British-led Nato force takes on hazardous Afghan role

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The Independent Online

Nato forces under a British general have taken command of operations in the critically unstable south of Afghanistan, launching the organisation's most potentially hazardous mission since its foundation in 1949.

Lieutenant-General David Richards, a British commander, will run an international force of 18,000 soldiers with major contingents from Britain, Holland, Canada and the United States. More than 15,000 US soldiers remain outside the Nato command structure operating along the eastern border of Afghanistan but will be incorporated into the Nato force by February. It will be the first time since the Second World War that a British general has been the theatre commander of American forces.

At a handover ceremony in the US airbase near Kandahar yesterday, the new commander told reporters that an increase of foreign troops of about 6,000 in the country this year was "of huge significance" for the majority of Afghans who "yearned for the peace, stability and increasing prosperity that we came to deliver. These millions of people should be reassured that they will not be let down".

Gen. Richards is promising to bring a new and more nuanced approach to the problems of the south, which have seen the Taliban insurgency grow steadily more powerful over the past three years. Current military estimates put the strength of the Taliban at about 6,000 fighters, more than double the estimate a year ago.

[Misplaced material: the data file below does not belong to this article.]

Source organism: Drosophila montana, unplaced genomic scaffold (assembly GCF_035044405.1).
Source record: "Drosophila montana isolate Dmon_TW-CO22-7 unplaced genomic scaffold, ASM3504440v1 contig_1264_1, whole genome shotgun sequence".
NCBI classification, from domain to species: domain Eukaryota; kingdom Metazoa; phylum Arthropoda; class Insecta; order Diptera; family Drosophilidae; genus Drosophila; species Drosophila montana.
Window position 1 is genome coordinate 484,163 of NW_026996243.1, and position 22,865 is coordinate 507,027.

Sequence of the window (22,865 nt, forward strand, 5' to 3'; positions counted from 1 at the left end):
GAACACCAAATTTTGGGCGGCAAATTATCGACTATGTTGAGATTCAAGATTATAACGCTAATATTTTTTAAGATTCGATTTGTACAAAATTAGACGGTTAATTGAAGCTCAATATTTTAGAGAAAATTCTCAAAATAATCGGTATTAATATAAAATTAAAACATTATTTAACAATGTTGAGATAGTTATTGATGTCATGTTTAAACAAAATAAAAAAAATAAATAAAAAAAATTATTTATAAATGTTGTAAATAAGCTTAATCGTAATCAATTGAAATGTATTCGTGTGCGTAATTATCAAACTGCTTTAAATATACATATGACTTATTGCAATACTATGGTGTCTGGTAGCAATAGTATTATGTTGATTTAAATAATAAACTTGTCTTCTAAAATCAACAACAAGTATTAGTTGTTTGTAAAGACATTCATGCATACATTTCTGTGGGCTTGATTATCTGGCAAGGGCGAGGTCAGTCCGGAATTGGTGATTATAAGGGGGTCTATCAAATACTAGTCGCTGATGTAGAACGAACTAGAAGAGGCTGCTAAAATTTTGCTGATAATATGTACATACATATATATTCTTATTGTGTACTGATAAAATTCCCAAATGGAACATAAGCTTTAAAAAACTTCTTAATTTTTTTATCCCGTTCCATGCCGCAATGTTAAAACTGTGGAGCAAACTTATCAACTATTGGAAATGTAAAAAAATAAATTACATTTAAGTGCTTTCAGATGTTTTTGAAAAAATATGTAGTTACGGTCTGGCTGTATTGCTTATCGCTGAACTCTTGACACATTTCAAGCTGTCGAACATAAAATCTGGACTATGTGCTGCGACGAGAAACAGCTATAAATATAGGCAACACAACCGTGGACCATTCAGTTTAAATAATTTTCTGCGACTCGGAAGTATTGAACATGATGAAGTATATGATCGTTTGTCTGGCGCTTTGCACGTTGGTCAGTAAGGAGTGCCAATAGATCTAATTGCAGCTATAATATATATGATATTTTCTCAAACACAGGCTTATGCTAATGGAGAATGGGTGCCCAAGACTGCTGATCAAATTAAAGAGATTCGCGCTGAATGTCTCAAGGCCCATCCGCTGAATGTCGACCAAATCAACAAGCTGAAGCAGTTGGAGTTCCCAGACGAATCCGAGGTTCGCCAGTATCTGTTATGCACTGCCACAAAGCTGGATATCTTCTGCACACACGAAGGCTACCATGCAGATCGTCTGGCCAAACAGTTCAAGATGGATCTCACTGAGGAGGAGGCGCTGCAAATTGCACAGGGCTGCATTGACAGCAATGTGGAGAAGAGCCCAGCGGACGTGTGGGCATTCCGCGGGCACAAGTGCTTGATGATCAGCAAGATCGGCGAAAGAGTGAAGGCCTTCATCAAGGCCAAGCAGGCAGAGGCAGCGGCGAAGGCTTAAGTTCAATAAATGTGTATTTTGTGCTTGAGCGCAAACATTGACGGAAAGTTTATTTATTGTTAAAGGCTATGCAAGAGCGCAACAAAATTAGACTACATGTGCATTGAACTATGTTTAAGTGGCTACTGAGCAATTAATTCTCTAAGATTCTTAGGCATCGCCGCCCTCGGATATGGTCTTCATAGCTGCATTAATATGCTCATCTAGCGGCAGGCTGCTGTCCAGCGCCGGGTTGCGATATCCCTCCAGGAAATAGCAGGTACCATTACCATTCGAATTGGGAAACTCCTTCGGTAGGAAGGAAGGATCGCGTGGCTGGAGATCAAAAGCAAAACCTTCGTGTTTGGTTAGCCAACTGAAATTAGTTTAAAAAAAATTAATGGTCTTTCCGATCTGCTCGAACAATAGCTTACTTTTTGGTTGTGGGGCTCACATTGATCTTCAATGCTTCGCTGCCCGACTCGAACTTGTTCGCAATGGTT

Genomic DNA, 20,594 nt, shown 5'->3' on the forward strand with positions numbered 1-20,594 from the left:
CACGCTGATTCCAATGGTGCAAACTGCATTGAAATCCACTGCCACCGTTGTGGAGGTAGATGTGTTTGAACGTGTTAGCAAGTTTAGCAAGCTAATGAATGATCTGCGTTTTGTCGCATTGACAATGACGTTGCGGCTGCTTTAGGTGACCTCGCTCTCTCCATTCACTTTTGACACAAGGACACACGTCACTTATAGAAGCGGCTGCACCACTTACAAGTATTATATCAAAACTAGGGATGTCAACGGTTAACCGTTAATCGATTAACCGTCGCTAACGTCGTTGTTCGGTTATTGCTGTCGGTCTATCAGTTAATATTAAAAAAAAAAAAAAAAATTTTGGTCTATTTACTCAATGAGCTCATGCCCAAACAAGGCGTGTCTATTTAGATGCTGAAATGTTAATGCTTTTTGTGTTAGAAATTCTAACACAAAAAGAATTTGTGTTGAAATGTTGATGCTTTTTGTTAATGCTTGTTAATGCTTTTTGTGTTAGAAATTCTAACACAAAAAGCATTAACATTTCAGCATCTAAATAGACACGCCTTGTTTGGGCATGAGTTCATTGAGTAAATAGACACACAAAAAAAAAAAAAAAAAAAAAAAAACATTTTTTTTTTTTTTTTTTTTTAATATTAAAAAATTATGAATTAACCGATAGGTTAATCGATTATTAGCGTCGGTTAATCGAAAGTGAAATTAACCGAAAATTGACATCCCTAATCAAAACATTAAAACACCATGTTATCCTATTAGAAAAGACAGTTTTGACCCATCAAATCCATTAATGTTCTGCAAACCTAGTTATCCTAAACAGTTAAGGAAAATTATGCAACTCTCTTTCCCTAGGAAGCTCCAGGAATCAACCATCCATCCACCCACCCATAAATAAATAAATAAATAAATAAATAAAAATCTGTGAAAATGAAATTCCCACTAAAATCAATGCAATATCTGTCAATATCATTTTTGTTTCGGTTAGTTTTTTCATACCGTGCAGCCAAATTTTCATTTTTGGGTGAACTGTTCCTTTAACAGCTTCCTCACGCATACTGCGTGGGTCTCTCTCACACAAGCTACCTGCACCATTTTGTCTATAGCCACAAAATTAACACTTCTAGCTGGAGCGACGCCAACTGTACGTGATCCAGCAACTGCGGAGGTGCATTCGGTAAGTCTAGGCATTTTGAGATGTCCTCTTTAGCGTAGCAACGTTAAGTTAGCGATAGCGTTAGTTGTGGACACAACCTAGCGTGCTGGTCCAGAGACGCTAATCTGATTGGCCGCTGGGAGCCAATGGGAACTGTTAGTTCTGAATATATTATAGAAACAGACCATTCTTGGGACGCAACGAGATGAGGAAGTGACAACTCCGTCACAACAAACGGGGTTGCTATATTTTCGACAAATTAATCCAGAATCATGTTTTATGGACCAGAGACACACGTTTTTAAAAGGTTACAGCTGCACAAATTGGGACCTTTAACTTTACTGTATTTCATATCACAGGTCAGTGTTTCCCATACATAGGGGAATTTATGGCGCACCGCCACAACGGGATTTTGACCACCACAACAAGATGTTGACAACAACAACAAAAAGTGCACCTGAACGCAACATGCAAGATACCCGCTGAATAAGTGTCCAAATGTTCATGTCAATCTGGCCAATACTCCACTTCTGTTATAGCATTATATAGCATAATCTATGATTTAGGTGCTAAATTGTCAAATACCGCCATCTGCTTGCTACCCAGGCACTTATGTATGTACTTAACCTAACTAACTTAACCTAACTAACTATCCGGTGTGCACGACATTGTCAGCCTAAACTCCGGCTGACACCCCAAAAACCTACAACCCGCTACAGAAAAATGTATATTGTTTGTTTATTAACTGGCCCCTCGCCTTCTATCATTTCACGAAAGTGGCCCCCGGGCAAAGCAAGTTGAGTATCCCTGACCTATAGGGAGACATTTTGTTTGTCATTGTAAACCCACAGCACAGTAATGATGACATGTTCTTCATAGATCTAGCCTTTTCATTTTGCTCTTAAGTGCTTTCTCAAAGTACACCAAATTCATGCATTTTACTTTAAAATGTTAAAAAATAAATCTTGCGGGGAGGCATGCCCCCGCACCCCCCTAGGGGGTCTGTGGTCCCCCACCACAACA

In contrast to the US-led operations that focused on finding and eliminating the Taliban and al-Qa'ida, the Nato mission is defined specifically as bringing security to facilitate development work. Gen. Richards has outlined a strategy of creating "development zones" in key areas of the south as a way of drawing the local populace away from the Taliban. The region has seen little investment since 2001 and local people complain that the opium economy and insurgency are almost the only sources of work.

The Nato handover came as a two-month US-led offensive, "Operation Mountain Thrust", drew to a close at the weekend. The largest military operation in the country since 2001, it focused on destroying Taliban command-and-control networks. About 800 alleged insurgents are reported to have died. Nineteen Western soldiers were also killed, six of them British.

The offensive prompted Afghan President Hamid Karzai to complain in June of an excessive focus on killing insurgents. "It is not acceptable for us that in all this fighting, Afghans are dying," he said. "(Even) if they are Taliban, they are sons of this land."

Violence continued across the south over the weekend with 30 Taliban fighters reported killed in separate operations. Yesterday, a rocket attack on a girls' school in the south of the country injured one student and a bomb attack in the east killed eight people, including three children. The target of the bomb was the governor of Nangahar province, Gul Agha Sherzai, who escaped injury.

On Sunday, about 500 British troops took part in "Operation Oqab Qurbani" ("Eagle Victim" in Pashto) around the town of Nawzad, supported by light tanks, Apache and Chinook helicopters. The town has been the scene of heavy fighting between Taliban insurgents for more than a month. It is one of a number of towns in the north of the province held by small British contingents.

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